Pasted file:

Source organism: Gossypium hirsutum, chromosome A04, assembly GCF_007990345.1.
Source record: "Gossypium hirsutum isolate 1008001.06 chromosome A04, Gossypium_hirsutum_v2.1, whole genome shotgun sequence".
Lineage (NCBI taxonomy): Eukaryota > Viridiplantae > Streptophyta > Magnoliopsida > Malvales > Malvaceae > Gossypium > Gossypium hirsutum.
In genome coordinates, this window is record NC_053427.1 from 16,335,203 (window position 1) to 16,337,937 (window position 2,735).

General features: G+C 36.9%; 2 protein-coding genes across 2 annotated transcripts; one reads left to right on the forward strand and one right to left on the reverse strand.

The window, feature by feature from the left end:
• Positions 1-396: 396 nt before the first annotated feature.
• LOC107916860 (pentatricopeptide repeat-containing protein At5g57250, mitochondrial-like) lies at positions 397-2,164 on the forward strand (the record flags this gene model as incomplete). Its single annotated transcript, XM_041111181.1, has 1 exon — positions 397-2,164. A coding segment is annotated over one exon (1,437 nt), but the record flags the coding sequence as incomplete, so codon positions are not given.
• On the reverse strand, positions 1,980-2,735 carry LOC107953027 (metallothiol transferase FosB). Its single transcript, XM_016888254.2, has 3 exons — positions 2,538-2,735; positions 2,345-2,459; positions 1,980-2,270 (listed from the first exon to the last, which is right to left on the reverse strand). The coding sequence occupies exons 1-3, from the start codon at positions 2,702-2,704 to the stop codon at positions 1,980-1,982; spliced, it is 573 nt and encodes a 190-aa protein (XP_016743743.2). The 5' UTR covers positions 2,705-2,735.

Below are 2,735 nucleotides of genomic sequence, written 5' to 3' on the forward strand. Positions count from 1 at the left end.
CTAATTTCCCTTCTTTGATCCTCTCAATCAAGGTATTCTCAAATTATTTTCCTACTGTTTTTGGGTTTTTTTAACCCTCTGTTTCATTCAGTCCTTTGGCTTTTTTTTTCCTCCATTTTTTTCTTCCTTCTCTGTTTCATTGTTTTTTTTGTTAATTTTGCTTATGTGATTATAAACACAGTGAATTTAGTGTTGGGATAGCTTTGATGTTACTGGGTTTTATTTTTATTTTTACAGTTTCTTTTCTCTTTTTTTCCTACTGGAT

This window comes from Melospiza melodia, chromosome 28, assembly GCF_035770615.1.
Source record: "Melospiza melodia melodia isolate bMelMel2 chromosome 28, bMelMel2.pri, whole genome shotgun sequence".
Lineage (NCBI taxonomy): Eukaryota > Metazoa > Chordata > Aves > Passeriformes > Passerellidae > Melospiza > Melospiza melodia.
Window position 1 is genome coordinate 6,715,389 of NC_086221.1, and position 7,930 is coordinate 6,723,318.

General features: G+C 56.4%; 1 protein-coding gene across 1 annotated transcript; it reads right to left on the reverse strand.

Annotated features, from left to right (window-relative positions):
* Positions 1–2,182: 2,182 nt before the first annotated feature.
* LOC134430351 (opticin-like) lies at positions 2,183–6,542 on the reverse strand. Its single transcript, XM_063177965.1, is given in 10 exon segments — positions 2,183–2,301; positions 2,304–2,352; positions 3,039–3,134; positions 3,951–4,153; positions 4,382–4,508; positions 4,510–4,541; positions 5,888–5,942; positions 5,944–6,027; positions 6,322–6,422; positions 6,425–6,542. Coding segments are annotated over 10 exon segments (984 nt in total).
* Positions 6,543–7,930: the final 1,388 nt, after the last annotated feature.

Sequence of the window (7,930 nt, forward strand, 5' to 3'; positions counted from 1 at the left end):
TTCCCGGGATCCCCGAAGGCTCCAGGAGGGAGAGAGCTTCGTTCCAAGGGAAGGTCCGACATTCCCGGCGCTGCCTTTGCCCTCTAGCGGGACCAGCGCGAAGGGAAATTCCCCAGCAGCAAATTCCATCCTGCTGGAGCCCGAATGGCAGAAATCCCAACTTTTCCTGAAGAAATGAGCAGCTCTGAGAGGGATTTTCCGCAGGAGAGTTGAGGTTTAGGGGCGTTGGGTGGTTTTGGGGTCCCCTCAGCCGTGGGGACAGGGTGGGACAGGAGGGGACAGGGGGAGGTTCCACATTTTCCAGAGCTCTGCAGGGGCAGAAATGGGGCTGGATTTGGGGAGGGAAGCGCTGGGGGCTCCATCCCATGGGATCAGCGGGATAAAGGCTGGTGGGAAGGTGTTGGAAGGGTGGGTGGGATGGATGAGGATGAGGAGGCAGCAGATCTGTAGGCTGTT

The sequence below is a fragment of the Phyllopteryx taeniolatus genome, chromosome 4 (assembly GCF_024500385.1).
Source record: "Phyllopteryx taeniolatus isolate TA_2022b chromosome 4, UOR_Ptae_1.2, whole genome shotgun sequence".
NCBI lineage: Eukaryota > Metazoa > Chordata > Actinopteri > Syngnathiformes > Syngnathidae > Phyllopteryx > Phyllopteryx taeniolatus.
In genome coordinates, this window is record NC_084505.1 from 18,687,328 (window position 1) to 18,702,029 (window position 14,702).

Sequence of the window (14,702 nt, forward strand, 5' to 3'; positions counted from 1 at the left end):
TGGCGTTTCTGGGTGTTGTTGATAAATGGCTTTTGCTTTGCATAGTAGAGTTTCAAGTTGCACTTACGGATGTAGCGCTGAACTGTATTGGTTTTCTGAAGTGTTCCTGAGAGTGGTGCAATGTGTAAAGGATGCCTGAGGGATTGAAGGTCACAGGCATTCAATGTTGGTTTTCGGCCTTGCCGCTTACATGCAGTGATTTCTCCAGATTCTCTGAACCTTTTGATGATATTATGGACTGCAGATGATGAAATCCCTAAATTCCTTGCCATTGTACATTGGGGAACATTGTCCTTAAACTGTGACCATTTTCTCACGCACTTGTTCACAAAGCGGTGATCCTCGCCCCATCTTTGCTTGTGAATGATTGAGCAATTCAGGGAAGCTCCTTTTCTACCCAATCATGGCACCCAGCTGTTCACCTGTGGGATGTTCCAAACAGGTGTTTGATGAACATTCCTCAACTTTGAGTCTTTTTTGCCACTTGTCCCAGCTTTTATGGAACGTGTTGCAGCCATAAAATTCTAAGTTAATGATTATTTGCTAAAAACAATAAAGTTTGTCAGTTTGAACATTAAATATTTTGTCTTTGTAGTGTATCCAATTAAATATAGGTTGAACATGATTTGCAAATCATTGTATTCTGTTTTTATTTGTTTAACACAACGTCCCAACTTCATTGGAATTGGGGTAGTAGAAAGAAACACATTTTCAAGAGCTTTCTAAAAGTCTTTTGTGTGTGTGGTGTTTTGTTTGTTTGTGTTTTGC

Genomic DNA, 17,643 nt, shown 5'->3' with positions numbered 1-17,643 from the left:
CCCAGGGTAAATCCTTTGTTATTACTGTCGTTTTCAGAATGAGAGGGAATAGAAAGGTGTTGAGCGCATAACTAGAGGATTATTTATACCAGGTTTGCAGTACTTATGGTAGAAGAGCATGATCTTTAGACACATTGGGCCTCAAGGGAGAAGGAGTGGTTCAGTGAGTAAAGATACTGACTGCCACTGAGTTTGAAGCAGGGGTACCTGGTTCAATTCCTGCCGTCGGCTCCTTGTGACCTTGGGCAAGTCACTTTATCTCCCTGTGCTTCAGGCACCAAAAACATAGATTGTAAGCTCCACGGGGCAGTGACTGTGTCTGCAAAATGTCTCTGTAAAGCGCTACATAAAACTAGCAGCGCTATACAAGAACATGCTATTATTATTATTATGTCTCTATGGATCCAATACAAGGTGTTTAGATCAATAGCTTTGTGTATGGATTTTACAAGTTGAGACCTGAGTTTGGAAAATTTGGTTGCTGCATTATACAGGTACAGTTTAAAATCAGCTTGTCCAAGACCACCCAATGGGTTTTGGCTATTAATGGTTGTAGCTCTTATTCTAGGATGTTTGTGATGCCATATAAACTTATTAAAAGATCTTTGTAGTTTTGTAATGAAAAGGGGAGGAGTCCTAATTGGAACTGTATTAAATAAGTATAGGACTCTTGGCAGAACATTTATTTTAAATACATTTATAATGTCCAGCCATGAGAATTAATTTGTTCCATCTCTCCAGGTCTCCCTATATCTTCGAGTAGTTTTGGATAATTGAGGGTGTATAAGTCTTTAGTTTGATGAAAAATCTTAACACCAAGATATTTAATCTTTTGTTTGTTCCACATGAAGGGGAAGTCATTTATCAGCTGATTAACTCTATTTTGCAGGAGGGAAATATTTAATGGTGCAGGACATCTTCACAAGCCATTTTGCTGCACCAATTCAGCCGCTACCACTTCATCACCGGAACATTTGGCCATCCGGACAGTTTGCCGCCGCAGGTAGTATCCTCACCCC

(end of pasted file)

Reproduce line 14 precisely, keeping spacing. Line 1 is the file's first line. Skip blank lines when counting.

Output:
Lineage (NCBI taxonomy): Eukaryota > Metazoa > Chordata > Aves > Passeriformes > Passerellidae > Melospiza > Melospiza melodia.